1. Please take 30 seconds to register your free account to remove most ads, post topics, make friends, earn reward points at our store, and more!  
    TalkBass.com has been uniting the low end since 1998.  Join us! :)

Is it worth it?

Discussion in 'Amps and Cabs [BG]' started by Nuttboy311, Feb 17, 2003.

  1. Yes, go for it, it's worth it!

    4 vote(s)
  2. You're nots, don't do it, save it for practicing!

    27 vote(s)
  1. Nuttboy311


    May 30, 2002
    First off, I am lookin for a 410 cab, and I tried an Ashdown yesterday... OH MY GOD!!! I have never heard any cab handly a low b so well. I was so blown away. Any ways, when I decide to purchase my whole set up (around 400 watt head, 410 cab, and 115 cab underneath) I am debating on taking the 12" speaker out of my combo amp right now (sorta ok Johnson combo) and building a cab out of it to go along with what I've got, or should I just leave it as it is and use it for practice? Also, any suggestions for my future rig would be appreciated. I know you are all going to come back and say it is all preference and all, but I am, atleast in my mind, still new to the game, and I would like some advice from my elders (don't hurt me! :p ). I play mostly alternative, rock, and punk.
  2. Nuttboy311


    May 30, 2002
    Btw, on the poll I meant to put nuts and not nots, lol.
  3. dude........


    totally not worth it.

    you have got to be kidding. neeexxxtt!
  4. if your getting a 4x10 and a 1x15 then there is no point in risking the life of the 12

    a 4x10 and 1x15 is all you will ever need speaker wise, unless you do a HUGE gig, and at that point you'll be loaded so you can buy it all new.

    just save the 12 for practicing


  5. ESP-LTD


    Sep 9, 2001
    You'll never regret having a small, spare, practice amp.
  6. Nuttboy311


    May 30, 2002
    I figured that that would be the general response... or basically the only response, lol. It was just an idea, mainly to see if I could do it since I love to tinker and build things. Any suggestions on the rig? I'm sure you're all annoyed of guys askin' for suggestions on their rig, so if u feel like venting, go ahead, I don't mind, but leave a suggestion anyways ;) :p .
  7. Nuttboy311


    May 30, 2002
    BuMp :spit: <---I think that is so funny
  8. Thor

    Thor Gold Supporting Member In Memoriam

    If you want to tinker, start from scratch.

    Radio Shack used to have a great book on building cabinets, I built one and it was fun. We still use it,
    it's nicknamed 'The sweet 16'.

    Basically, amp building prompts you to learn a little in electrical engineering. Basic electronic theory, such as how to connect loads in series or parallel
    or both, should be near and dear to every wireheads heart.

    The question is wheteher you want to incorporate the speaker into a cab, or build a separate cab for it, and plug that into a [ hopefully ] available speaker outlet. This depends on the capabilities of the head and pretty much your own preference.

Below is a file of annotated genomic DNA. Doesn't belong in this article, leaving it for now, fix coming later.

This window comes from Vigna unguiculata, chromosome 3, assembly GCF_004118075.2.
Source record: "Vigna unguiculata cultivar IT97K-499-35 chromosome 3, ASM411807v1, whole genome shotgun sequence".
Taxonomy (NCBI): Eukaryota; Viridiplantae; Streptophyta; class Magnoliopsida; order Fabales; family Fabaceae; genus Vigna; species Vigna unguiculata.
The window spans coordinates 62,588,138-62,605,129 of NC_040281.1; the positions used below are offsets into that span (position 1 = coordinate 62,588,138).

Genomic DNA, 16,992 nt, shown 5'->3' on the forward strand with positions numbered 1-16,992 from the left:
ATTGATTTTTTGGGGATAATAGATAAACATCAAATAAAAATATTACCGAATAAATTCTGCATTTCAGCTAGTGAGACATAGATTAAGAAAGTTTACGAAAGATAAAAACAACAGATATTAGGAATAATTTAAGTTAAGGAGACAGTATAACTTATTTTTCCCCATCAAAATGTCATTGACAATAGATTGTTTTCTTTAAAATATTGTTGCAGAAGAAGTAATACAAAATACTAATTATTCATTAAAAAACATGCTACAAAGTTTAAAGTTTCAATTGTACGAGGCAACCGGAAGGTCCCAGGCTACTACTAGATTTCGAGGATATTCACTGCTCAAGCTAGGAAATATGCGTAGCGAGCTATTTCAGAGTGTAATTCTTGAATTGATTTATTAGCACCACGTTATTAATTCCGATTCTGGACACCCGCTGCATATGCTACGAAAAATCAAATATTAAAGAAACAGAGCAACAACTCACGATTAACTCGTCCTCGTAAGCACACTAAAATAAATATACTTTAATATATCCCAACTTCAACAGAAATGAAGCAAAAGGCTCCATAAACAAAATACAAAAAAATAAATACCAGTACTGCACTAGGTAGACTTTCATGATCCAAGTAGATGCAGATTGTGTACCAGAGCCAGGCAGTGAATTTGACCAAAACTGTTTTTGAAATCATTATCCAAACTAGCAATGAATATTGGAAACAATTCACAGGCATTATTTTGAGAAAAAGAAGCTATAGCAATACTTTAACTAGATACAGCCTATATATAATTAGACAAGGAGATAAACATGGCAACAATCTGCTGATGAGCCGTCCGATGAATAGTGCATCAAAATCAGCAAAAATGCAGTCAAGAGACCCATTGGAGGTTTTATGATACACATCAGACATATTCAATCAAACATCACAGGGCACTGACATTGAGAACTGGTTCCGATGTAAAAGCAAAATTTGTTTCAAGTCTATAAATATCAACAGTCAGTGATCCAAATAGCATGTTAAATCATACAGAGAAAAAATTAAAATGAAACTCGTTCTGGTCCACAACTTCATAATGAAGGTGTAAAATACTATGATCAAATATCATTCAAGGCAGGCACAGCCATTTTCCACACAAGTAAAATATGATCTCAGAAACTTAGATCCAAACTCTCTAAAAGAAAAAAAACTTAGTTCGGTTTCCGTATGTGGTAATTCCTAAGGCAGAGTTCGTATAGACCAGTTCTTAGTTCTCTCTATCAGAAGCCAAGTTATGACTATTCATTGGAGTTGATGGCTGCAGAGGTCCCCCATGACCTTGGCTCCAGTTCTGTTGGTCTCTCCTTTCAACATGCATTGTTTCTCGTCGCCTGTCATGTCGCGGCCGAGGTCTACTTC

If you incorporate it, you do have options to switch it in , out, modify the signal, change the gain, etc.
    Some of these controls may be redundant depending on your setup.

    If you already have a rig you like, the option of having a light practice amp is ideal.

    So if you want to build, just go from scratch and learn to calculate ohmage, wattage and resistance.
    It's actually pretty easy. Have fun and good luck.:bassist: :bassist:
  9. Nuttboy311


    May 30, 2002
    Bumpity Bumpity Bump Bump Bump:bag:
  10. Nuttboy311


    May 30, 2002
    Ok, update, I only got the 410, so do you think it would be worth it to try and make a 112 cab using the not so great practice amp??? I do not know whether it is is the speaker or the amp on the combo that makes it sound so bad. Any feedback would be good. Also, do any of you guys know how much the Ashdown MAG 410 + 400 combo is brand new?
  11. Don't do it. Just buy the 15" if you want to cover all frequencies. A 12" wouldn't cover anything that a 410 and a 115 would cover combined. It'd be foolish to take apart your practice amp, cuz you'd be itching to have a new one as soon as you did.
  12. 5stringDNA


    Oct 10, 2002
    Englewood, CO
    Keep the practice amp and get a 115- chances are teh amp AND the speaker aren't that good if its a johnson practice amp.
  13. Nuttboy311


    May 30, 2002
    That's basically my feeling, since it isn't even like the real Johnson brand. But, I love to tinker with stuff, and I can use my Ashdown right now for practice, I just keep it low, so I am conflicted since it would be a fun experiment.
  14. What's the wattage of your Johnson? If the speaker doesn't have an intake rating of atleast 100 watts of handling, adding that to a 4x10 would be totally useless... Allthough it may be fun building a cab for it, you'd eventually want to put that back in the johnson, and you'd definetly want to get a better speaker for the cab.

    I agree:spit: <-that looks funny

    EDIT: moderator
  15. The main problem I'm seeing with adding what would be a 1x12 cab to your existing 4x10 rig is that when you plug your head into the two of them they will get the same amount of wattage (assuming impedances are equal).

    I see no reason why you couldn't just build a 1x12 cab to plug the head into for bedroom practice though, it would probably outperform the combo and you wouldn't need to push it in that sitation so the wattage handling wouldn't be a problem.
  16. Sounds like a good way to ruin a perfectly good amp. Don't do it.
  17. Nuttboy311


    May 30, 2002
    I probably won't do it. I am leaning more towards creating my own or asking for one for X-mas.

Share This Page